According to the same study, there was no significant difference in the number of patients resuscitated at the scene and those admitted alive to the hospital, but the number of people discharged alive from the hospital was much higher when bystanders initiated CPR. Just 22% of cardiac arrest victims were released alive compared to 43% of those who received CPR at the scene.

6. Anyone Can Learn CPR

Many people can be fearful of administering CPR when they aren’t trained medical professionals. While it’s always best to leave life-saving measures in the capable hands of experts, they aren’t always available immediately. You don’t have to be a professional to step in and perform CPR to save someone’s life. Anyone can learn how to perform CPR in a classroom setting or even by receiving instructions from 911 operators over the phone. Most of the time, CPR is a five-step process:

  1. Call 911 or have someone call else call
  2. Lay the person on their back to open their airway
  3. Check for breathing and start CPR if they aren’t breathing
  4. Perform 30 chest compressions and two rescue breaths
  5. Repeat CPR until paramedics or someone with an automated external defibrillator arrives

Of course, you could get instructed through the phone if it’s an emergency, but you can also attend classes to learn how to do CPR correctly and more comprehensively. Find an online CPR course with clear instructions and additional quizzes available. This will save you time and money without taking an offsite class.

7. It Can Make Home, School, and Work Safer

Source: aedleader.com

The more people who learn CPR, the safer everyone can be at home, at work, and even in school. About seven in 10 cardiac arrests happen at home, and not all home occupants know how to perform CPR to save their loved one’s life. If you receive CPR training and someone in your family experiences a cardiac arrest, you might be in a strong position to save their life.

The same rules apply to school students. There is at least one cardiac arrest event in one of 111 schools annually and one arrest per eight colleges. Many states require teachers to be trained in CPR, but other faculty members and even students can benefit from CPR training in case they ever have to use it.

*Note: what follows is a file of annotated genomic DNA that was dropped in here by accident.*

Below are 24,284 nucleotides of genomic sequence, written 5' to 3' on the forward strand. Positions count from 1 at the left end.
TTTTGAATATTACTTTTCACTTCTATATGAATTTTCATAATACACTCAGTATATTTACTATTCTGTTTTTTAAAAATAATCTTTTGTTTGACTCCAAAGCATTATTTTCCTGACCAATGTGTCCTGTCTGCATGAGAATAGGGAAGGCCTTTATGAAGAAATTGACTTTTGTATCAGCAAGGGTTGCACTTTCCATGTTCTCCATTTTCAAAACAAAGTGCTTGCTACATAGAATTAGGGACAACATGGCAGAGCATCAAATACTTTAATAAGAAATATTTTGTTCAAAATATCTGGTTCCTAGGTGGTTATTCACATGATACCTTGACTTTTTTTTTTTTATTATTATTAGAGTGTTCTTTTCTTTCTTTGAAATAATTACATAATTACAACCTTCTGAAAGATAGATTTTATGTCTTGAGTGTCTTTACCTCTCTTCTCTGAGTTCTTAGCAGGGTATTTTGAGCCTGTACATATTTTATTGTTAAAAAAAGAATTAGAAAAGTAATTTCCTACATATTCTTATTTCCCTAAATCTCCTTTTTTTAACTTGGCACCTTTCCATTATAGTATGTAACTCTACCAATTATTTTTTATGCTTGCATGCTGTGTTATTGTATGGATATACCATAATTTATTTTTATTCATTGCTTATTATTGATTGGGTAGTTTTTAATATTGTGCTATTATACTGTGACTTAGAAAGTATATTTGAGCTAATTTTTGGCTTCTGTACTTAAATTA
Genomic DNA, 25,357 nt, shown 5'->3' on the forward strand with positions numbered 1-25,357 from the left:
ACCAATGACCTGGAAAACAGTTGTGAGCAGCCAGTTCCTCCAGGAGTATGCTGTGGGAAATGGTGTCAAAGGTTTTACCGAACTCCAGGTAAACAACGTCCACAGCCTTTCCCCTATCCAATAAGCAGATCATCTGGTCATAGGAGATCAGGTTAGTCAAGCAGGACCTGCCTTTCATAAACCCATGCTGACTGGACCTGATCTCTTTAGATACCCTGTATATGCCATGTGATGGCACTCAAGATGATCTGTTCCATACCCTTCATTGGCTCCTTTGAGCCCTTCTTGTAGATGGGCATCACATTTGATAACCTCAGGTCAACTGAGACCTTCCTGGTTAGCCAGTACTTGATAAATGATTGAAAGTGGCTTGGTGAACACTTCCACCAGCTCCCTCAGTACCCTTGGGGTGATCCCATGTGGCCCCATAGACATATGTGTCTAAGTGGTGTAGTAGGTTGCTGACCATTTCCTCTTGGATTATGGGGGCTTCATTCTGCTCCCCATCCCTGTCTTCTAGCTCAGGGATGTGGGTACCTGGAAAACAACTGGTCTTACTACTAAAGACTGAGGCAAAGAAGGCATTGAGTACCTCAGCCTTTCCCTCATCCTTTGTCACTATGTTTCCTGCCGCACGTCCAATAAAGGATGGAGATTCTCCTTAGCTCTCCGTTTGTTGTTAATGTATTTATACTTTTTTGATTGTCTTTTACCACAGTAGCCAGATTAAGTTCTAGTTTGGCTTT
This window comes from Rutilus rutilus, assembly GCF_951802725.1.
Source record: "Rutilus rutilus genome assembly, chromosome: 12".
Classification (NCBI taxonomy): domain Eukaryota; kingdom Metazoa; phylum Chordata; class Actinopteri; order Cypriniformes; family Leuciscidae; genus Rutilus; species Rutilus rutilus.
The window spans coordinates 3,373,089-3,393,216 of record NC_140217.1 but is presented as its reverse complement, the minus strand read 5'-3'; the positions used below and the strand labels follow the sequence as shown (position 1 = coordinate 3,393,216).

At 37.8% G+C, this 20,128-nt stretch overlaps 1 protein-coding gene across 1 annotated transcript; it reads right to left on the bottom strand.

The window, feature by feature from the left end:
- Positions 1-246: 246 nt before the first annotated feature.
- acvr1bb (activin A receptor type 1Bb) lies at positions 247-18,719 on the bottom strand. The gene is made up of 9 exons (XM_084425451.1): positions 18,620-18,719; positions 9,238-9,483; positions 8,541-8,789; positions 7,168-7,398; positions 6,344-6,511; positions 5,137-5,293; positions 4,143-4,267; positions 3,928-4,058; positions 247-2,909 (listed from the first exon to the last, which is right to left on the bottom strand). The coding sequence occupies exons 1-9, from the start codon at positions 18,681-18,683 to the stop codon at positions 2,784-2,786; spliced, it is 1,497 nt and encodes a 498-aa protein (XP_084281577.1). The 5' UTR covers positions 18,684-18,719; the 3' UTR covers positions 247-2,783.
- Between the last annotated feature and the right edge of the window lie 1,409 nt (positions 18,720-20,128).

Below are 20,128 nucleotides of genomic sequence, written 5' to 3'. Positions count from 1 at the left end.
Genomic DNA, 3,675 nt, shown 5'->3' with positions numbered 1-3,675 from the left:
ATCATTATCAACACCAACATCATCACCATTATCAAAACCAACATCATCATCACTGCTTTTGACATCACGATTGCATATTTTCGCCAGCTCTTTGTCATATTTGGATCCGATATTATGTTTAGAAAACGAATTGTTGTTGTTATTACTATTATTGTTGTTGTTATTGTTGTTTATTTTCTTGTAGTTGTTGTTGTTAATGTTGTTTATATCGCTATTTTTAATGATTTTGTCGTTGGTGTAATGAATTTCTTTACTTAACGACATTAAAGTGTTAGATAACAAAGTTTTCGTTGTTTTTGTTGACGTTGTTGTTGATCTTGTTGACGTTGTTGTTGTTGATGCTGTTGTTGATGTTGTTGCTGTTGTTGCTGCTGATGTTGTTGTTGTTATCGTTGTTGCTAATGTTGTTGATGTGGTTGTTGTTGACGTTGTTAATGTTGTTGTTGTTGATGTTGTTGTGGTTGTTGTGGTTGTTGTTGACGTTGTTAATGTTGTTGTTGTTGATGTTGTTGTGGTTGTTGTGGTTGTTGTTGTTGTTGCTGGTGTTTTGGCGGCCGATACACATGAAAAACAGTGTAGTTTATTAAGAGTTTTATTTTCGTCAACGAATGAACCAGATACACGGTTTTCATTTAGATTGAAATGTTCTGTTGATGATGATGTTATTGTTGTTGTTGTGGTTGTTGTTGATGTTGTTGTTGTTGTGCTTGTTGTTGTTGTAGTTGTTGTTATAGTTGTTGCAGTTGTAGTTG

Workplaces are also not exempt from cardiac events, with thousands reported each year. While many companies make it compulsory for at least a few employees to be trained in basic first aid and CPR, there can be value in multiple people receiving training across several departments. What’s more, business owners who invest in first aid training for their team can show their employees that they care about their health and well-being.

8. Improve Your Job Prospects

Many employers understand the importance of having employees with CPR training to assist in emergency situations. However, they might be less inclined to have their workers take time off work to undergo training. If you’re applying for jobs and have first aid training, including CPR knowledge, you might find that this experience is invaluable. Employers might see you as more desirable if they can rely on you to provide life-saving measures in an emergency.

Most people hope never to need to know how to perform CPR to save someone’s life. However, if you ever come across someone experiencing a cardiac event, your knowledge could be crucial for their survival. If you haven’t yet signed up for a basic life support course, now might be the right time to explore your options.